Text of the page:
The reading circle was a civil organisation founded in Hungary in the second half of the 19th century, which aimed at the education of its members, the expansion of their knowledge, the exchange of ideas and common entertainment. They collected books, distributed newspapers, took part in courses, celebrated together and held balls. They met in private houses, schools and later in their own buildings.
In Hódmezővásárhely, the first reading circle was founded in 1869 by András Szametz, a former 48th national guard. By the end of the century the town was known as the “town of reading circles”. Until 1950, when it was forced to close, there were 41 reading circles in the inner area and 67 in the outer area.
As their name suggests, the main purpose of the reading circles was to study books and newspapers. However, their activities were much more varied. To broaden their knowledge, they invited scholarly speakers and organised courses. Their patriotism is reflected in the celebrations they held on 15 March, and in the public donations they unveiled monuments and plaques to the heroes of the First World War in several places.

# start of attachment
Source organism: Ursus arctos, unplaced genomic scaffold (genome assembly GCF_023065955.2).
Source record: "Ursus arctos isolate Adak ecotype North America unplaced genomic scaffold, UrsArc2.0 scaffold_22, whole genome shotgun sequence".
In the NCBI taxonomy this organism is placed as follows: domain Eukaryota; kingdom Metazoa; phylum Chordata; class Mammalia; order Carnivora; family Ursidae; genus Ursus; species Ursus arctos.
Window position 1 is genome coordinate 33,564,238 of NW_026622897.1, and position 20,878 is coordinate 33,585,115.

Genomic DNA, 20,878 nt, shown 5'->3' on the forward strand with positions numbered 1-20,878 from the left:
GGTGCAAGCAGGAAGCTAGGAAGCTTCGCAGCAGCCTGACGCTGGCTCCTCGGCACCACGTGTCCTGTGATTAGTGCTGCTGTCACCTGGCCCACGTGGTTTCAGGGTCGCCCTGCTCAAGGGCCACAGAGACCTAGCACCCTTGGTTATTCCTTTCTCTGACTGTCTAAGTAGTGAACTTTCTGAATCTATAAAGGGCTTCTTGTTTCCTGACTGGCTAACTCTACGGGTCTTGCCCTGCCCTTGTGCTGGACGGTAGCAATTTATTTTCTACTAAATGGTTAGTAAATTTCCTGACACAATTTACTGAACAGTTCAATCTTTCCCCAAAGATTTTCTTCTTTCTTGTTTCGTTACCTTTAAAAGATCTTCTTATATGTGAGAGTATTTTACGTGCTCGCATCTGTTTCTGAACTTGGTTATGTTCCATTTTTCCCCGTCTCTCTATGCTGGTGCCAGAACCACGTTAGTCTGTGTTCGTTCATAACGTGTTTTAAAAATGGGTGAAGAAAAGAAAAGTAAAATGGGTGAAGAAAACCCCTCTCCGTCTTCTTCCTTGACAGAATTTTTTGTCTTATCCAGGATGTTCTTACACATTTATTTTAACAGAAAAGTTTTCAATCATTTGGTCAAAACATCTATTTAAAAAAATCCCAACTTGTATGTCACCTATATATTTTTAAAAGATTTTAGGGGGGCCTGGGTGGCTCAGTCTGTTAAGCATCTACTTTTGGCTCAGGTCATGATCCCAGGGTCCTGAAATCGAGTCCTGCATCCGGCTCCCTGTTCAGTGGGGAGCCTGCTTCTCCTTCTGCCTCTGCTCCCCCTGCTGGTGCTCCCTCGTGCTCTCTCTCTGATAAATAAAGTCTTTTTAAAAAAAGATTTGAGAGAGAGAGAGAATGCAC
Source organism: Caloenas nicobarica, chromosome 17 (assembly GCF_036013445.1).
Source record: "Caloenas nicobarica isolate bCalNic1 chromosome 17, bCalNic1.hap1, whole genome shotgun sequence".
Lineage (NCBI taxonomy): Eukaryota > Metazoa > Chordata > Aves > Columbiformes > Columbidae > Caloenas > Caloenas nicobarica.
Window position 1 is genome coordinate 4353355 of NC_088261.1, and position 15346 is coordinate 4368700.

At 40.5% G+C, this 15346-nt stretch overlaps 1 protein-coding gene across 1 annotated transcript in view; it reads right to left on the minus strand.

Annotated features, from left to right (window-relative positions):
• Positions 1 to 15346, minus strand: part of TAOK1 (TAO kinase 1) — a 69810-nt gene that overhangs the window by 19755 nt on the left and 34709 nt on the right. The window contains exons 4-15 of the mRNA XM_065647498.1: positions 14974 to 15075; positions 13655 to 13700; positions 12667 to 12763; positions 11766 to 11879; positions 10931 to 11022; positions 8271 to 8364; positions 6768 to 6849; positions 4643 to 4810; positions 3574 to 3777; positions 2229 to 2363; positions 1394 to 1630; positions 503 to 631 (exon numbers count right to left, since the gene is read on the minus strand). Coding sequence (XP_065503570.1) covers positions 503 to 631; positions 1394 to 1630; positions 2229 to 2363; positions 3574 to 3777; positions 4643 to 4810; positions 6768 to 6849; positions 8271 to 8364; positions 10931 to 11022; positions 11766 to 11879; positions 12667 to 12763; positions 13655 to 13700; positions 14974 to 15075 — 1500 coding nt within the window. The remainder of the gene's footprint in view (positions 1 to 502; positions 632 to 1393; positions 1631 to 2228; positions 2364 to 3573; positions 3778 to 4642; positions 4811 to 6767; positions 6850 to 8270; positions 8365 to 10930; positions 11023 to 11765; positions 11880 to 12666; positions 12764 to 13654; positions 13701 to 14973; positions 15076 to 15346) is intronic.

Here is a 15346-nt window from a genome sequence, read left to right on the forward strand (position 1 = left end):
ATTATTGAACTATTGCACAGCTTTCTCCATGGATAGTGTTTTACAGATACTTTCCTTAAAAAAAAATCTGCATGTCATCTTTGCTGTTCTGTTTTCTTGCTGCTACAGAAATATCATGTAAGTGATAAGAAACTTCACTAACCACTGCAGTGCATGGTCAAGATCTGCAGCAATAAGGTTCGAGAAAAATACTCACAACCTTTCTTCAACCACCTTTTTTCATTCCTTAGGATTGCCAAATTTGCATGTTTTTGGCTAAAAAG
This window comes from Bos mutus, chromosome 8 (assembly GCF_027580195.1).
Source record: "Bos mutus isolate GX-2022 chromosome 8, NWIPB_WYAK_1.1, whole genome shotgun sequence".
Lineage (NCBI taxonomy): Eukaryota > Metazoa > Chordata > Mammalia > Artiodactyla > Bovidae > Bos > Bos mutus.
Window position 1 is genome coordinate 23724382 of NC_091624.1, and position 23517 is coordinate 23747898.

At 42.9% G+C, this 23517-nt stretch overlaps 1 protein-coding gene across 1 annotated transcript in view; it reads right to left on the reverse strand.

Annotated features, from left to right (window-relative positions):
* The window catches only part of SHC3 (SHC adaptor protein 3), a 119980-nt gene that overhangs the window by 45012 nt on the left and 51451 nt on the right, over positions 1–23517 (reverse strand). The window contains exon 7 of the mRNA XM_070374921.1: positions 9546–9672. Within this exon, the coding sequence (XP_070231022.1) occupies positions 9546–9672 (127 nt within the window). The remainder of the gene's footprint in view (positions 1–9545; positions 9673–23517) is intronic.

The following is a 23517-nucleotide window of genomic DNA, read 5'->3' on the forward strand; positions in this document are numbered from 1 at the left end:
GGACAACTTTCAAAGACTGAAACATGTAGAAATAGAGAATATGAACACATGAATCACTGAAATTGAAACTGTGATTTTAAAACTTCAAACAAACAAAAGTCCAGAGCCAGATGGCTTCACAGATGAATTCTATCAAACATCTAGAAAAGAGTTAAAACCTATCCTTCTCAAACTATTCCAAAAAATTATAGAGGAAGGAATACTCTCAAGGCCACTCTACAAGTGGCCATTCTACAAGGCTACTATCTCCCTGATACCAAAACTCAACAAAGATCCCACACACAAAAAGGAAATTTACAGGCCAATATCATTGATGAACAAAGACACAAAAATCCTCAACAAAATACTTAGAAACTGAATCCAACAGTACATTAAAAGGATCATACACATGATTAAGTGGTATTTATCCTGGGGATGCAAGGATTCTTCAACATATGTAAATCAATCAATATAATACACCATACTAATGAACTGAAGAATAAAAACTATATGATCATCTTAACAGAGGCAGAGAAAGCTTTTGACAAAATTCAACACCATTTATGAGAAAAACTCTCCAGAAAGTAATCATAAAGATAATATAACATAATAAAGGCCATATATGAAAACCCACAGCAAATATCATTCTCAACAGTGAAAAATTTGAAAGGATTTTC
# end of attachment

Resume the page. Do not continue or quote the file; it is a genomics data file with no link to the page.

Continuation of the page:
The community also provided entertainment. A harvest festival, a harvest ball and a dance were held. The members of the youth associations organised sports competitions, and their drama groups performed folk plays at the show evenings.